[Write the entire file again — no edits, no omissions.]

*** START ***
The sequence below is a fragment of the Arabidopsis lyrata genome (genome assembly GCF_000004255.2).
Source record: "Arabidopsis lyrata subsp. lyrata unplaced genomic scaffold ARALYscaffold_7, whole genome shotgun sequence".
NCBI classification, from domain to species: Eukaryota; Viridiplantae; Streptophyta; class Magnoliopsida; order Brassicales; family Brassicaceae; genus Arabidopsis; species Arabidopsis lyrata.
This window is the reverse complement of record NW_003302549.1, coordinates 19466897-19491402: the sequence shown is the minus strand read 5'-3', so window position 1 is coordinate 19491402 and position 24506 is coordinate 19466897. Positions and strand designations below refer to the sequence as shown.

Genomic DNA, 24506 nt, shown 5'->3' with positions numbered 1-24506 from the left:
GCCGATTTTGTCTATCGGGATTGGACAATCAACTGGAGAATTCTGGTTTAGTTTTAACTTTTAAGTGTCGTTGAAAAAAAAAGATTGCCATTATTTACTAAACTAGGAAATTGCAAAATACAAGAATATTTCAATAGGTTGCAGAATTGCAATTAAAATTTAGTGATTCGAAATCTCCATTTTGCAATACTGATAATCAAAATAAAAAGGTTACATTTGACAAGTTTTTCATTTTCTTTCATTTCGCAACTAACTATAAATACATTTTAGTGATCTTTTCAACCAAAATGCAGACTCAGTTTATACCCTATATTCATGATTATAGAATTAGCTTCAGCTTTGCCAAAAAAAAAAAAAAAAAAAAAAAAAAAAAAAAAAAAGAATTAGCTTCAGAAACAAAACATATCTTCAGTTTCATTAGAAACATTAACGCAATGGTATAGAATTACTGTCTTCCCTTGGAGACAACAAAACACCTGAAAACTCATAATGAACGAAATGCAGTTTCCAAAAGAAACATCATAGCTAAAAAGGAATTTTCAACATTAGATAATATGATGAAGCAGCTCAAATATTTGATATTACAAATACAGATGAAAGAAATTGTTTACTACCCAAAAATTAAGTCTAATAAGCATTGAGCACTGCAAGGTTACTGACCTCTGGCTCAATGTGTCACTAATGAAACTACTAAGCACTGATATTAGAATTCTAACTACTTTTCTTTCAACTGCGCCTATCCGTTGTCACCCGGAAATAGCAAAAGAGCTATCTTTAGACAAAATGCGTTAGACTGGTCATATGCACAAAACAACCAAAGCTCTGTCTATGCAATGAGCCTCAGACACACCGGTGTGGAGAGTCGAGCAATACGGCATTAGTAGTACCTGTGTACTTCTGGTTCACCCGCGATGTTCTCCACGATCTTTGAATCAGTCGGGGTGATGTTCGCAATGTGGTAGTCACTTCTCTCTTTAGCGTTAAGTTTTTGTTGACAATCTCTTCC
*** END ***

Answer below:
The sequence below is a fragment of the Arabidopsis lyrata genome (genome assembly GCF_000004255.2).
Source record: "Arabidopsis lyrata subsp. lyrata unplaced genomic scaffold ARALYscaffold_7, whole genome shotgun sequence".
NCBI classification, from domain to species: Eukaryota; Viridiplantae; Streptophyta; class Magnoliopsida; order Brassicales; family Brassicaceae; genus Arabidopsis; species Arabidopsis lyrata.
This window is the reverse complement of record NW_003302549.1, coordinates 19466897-19491402: the sequence shown is the minus strand read 5'-3', so window position 1 is coordinate 19491402 and position 24506 is coordinate 19466897. Positions and strand designations below refer to the sequence as shown.

Genomic DNA, 24506 nt, shown 5'->3' with positions numbered 1-24506 from the left:
GCCGATTTTGTCTATCGGGATTGGACAATCAACTGGAGAATTCTGGTTTAGTTTTAACTTTTAAGTGTCGTTGAAAAAAAAAGATTGCCATTATTTACTAAACTAGGAAATTGCAAAATACAAGAATATTTCAATAGGTTGCAGAATTGCAATTAAAATTTAGTGATTCGAAATCTCCATTTTGCAATACTGATAATCAAAATAAAAAGGTTACATTTGACAAGTTTTTCATTTTCTTTCATTTCGCAACTAACTATAAATACATTTTAGTGATCTTTTCAACCAAAATGCAGACTCAGTTTATACCCTATATTCATGATTATAGAATTAGCTTCAGCTTTGCCAAAAAAAAAAAAAAAAAAAAAAAAAAAAAAAAAAAAGAATTAGCTTCAGAAACAAAACATATCTTCAGTTTCATTAGAAACATTAACGCAATGGTATAGAATTACTGTCTTCCCTTGGAGACAACAAAACACCTGAAAACTCATAATGAACGAAATGCAGTTTCCAAAAGAAACATCATAGCTAAAAAGGAATTTTCAACATTAGATAATATGATGAAGCAGCTCAAATATTTGATATTACAAATACAGATGAAAGAAATTGTTTACTACCCAAAAATTAAGTCTAATAAGCATTGAGCACTGCAAGGTTACTGACCTCTGGCTCAATGTGTCACTAATGAAACTACTAAGCACTGATATTAGAATTCTAACTACTTTTCTTTCAACTGCGCCTATCCGTTGTCACCCGGAAATAGCAAAAGAGCTATCTTTAGACAAAATGCGTTAGACTGGTCATATGCACAAAACAACCAAAGCTCTGTCTATGCAATGAGCCTCAGACACACCGGTGTGGAGAGTCGAGCAATACGGCATTAGTAGTACCTGTGTACTTCTGGTTCACCCGCGATGTTCTCCACGATCTTTGAATCAGTCGGGGTGATGTTCGCAATGTGGTAGTCACTTCTCTCTTTAGCGTTAAGTTTTTGTTGACAATCTCTTCC